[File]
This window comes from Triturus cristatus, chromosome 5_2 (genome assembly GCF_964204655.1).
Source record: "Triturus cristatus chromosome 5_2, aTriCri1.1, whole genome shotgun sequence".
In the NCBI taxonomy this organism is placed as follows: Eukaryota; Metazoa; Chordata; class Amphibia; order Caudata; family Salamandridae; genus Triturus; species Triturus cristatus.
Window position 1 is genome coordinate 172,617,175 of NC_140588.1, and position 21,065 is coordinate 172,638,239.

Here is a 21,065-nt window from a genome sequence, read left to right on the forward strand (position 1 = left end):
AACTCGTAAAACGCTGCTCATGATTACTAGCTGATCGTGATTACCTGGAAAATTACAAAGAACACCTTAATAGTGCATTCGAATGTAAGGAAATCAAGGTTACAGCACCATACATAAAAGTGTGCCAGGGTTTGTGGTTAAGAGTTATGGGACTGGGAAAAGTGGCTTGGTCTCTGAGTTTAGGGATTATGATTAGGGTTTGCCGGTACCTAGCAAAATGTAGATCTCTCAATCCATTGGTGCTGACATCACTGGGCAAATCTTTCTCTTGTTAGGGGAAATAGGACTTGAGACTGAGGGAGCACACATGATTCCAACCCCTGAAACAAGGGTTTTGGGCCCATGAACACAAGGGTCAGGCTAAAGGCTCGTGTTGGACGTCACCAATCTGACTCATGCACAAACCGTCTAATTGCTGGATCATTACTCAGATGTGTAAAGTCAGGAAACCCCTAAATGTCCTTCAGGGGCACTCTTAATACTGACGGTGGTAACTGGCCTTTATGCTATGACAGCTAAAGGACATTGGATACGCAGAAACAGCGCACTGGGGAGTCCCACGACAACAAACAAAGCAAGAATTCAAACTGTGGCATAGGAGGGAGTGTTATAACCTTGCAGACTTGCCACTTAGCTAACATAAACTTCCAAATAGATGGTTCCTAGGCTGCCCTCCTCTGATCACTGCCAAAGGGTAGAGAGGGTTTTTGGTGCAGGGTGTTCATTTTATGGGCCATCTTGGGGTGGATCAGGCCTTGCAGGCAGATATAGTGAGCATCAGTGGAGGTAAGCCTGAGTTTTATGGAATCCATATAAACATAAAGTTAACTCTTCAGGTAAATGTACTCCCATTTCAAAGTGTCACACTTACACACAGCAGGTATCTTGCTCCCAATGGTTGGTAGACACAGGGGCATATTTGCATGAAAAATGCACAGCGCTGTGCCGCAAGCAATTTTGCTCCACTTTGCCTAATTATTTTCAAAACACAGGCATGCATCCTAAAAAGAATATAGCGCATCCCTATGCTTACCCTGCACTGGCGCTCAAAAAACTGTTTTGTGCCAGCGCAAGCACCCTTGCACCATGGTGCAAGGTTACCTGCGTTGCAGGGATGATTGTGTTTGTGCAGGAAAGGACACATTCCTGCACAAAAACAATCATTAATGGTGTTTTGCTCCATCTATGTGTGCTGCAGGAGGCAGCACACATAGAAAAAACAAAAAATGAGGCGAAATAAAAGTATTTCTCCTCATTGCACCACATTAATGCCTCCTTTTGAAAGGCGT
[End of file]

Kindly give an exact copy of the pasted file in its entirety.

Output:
This window comes from Triturus cristatus, chromosome 5_2 (genome assembly GCF_964204655.1).
Source record: "Triturus cristatus chromosome 5_2, aTriCri1.1, whole genome shotgun sequence".
In the NCBI taxonomy this organism is placed as follows: Eukaryota; Metazoa; Chordata; class Amphibia; order Caudata; family Salamandridae; genus Triturus; species Triturus cristatus.
Window position 1 is genome coordinate 172,617,175 of NC_140588.1, and position 21,065 is coordinate 172,638,239.

Here is a 21,065-nt window from a genome sequence, read left to right on the forward strand (position 1 = left end):
AACTCGTAAAACGCTGCTCATGATTACTAGCTGATCGTGATTACCTGGAAAATTACAAAGAACACCTTAATAGTGCATTCGAATGTAAGGAAATCAAGGTTACAGCACCATACATAAAAGTGTGCCAGGGTTTGTGGTTAAGAGTTATGGGACTGGGAAAAGTGGCTTGGTCTCTGAGTTTAGGGATTATGATTAGGGTTTGCCGGTACCTAGCAAAATGTAGATCTCTCAATCCATTGGTGCTGACATCACTGGGCAAATCTTTCTCTTGTTAGGGGAAATAGGACTTGAGACTGAGGGAGCACACATGATTCCAACCCCTGAAACAAGGGTTTTGGGCCCATGAACACAAGGGTCAGGCTAAAGGCTCGTGTTGGACGTCACCAATCTGACTCATGCACAAACCGTCTAATTGCTGGATCATTACTCAGATGTGTAAAGTCAGGAAACCCCTAAATGTCCTTCAGGGGCACTCTTAATACTGACGGTGGTAACTGGCCTTTATGCTATGACAGCTAAAGGACATTGGATACGCAGAAACAGCGCACTGGGGAGTCCCACGACAACAAACAAAGCAAGAATTCAAACTGTGGCATAGGAGGGAGTGTTATAACCTTGCAGACTTGCCACTTAGCTAACATAAACTTCCAAATAGATGGTTCCTAGGCTGCCCTCCTCTGATCACTGCCAAAGGGTAGAGAGGGTTTTTGGTGCAGGGTGTTCATTTTATGGGCCATCTTGGGGTGGATCAGGCCTTGCAGGCAGATATAGTGAGCATCAGTGGAGGTAAGCCTGAGTTTTATGGAATCCATATAAACATAAAGTTAACTCTTCAGGTAAATGTACTCCCATTTCAAAGTGTCACACTTACACACAGCAGGTATCTTGCTCCCAATGGTTGGTAGACACAGGGGCATATTTGCATGAAAAATGCACAGCGCTGTGCCGCAAGCAATTTTGCTCCACTTTGCCTAATTATTTTCAAAACACAGGCATGCATCCTAAAAAGAATATAGCGCATCCCTATGCTTACCCTGCACTGGCGCTCAAAAAACTGTTTTGTGCCAGCGCAAGCACCCTTGCACCATGGTGCAAGGTTACCTGCGTTGCAGGGATGATTGTGTTTGTGCAGGAAAGGACACATTCCTGCACAAAAACAATCATTAATGGTGTTTTGCTCCATCTATGTGTGCTGCAGGAGGCAGCACACATAGAAAAAACAAAAAATGAGGCGAAATAAAAGTATTTCTCCTCATTGCACCACATTAATGCCTCCTTTTGAAAGGCGT